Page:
• Component 1: Job creation for the youth, women and local communities and equal access to employable skills development.
  • Component 2: Improved access to finance.

Under component 2 of the JSF programme in the Gambia UNCDF has been actively working to increase financial inclusion through piloting different approaches combining financial and complementary non-financial services while using digital as an accelerator. UNCDF is addressing financial inclusion as a key contributing factor to unlock the potential of vulnerable segments such as youth and women in driving sustainable and inclusive development. Improved financial capability and access to financial services have the potential to integrate youth and women as drivers of innovative economic growth and job creation in their own communities.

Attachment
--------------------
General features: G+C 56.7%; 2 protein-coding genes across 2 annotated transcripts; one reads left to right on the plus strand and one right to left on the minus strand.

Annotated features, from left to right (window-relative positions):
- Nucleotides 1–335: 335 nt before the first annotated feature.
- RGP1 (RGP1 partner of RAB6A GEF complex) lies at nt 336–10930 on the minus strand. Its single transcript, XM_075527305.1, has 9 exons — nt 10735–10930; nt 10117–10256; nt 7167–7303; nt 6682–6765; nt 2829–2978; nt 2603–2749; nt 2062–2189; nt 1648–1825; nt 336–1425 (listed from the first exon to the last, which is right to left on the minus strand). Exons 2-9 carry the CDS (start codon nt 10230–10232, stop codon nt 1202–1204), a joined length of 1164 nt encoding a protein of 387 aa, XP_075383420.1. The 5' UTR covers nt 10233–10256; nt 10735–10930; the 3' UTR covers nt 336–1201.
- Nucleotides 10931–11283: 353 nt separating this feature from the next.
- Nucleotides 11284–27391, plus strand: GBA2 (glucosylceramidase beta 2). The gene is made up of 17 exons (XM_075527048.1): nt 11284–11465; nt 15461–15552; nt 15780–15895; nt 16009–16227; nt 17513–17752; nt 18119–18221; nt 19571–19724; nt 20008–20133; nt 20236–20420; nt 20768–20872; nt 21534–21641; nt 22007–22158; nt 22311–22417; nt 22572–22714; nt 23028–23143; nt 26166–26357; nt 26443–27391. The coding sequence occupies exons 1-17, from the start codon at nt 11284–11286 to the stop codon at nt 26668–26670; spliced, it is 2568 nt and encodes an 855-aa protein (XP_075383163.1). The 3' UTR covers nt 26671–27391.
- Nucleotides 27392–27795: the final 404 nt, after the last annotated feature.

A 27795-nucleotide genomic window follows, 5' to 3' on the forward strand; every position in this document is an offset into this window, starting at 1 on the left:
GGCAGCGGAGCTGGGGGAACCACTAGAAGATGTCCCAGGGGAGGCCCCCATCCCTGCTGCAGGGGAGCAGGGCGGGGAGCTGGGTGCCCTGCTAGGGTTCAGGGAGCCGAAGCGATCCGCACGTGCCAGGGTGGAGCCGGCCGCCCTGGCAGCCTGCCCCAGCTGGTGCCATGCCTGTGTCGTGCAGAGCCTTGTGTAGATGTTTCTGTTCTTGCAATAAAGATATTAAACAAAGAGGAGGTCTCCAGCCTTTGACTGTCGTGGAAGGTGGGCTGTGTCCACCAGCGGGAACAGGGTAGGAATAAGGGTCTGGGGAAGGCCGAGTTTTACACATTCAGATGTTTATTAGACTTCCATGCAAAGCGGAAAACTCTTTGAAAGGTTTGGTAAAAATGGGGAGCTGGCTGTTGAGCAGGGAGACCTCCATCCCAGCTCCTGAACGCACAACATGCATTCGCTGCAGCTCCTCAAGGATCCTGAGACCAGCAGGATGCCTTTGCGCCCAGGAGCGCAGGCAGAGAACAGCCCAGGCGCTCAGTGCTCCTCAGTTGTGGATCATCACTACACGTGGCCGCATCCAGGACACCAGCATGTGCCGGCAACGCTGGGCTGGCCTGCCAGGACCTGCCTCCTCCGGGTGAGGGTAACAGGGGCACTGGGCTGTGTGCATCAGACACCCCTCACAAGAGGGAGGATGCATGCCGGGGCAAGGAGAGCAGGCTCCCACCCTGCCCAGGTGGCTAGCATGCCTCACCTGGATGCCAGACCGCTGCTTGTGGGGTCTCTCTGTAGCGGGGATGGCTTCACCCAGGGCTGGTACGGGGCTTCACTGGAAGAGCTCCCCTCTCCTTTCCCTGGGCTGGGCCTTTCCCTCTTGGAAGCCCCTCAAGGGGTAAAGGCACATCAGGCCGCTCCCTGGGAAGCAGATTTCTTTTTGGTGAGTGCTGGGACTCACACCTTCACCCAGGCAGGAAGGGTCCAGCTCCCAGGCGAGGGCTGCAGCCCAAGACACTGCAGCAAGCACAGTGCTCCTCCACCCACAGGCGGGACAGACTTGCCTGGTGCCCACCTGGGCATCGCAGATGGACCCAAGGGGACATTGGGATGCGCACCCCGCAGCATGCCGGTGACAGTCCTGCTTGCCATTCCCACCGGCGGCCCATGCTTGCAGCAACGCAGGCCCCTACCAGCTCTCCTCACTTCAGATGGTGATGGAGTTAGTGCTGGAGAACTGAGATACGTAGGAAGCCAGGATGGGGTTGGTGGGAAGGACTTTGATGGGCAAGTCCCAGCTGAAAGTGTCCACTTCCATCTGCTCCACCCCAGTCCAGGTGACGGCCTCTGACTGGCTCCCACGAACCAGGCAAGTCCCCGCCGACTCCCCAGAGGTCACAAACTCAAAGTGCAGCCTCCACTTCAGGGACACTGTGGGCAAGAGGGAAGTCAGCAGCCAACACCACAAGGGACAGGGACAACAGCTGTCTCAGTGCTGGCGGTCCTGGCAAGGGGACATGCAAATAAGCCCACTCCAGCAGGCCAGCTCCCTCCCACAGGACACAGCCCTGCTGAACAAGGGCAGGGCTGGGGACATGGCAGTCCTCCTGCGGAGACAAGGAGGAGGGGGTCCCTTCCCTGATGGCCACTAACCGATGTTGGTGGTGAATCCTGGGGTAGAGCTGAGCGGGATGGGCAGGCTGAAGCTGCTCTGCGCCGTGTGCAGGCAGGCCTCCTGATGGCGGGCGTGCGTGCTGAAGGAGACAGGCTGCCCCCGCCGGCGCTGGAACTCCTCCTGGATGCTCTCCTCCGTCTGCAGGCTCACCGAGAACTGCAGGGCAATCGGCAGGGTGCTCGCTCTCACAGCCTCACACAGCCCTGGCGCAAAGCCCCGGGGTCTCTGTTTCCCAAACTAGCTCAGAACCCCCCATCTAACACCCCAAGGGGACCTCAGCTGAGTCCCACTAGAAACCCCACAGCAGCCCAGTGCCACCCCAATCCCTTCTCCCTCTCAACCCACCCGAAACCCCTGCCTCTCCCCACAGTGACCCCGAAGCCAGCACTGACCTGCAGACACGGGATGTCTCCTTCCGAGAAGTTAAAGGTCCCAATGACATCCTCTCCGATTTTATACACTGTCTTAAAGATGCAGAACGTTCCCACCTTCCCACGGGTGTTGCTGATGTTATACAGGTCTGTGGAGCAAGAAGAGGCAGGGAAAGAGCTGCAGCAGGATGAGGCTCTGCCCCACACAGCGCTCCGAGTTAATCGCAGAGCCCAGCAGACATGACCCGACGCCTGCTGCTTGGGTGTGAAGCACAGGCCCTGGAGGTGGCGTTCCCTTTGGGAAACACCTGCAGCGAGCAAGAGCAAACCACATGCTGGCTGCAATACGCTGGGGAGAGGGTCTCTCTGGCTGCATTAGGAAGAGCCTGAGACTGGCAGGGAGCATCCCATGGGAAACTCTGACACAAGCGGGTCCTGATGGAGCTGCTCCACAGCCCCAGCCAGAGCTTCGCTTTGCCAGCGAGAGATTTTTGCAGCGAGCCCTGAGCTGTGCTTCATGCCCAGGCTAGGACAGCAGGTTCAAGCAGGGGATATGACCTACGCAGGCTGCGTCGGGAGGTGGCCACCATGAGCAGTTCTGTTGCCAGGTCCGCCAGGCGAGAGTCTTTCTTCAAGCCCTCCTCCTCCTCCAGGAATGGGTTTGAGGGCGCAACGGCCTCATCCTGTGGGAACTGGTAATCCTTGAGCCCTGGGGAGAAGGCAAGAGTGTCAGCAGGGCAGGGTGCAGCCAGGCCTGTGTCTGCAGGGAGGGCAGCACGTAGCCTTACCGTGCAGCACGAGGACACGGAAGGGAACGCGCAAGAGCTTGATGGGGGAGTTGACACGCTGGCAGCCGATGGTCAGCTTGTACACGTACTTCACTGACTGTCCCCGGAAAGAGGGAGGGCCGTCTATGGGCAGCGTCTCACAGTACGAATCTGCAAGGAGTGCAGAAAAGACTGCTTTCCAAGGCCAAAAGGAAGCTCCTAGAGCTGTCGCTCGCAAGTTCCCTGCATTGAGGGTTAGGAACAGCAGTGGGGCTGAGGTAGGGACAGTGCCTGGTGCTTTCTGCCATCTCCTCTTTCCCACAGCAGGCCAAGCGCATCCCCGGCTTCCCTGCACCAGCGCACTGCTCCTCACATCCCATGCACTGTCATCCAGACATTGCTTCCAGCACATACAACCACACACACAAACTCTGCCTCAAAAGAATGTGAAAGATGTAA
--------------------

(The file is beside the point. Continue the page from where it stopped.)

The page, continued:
Moreover, UNCDF believes that there are ways in which we can use technology as a more efficient delivery channel for financial and non-financial services. Technology holds indeed some promise to help contribute to innovative and efficient solutions. The spread of connectivity enables populations to connect as never before. Broadband enables youth to seek and receive information to connect with employment opportunities or build a business. Smart technology can also offer lower cost methods of training and education online. The combination of smart technology and connectivity offers an opportunity to bundles the services needed: information, training, remittances, payments, savings and credit.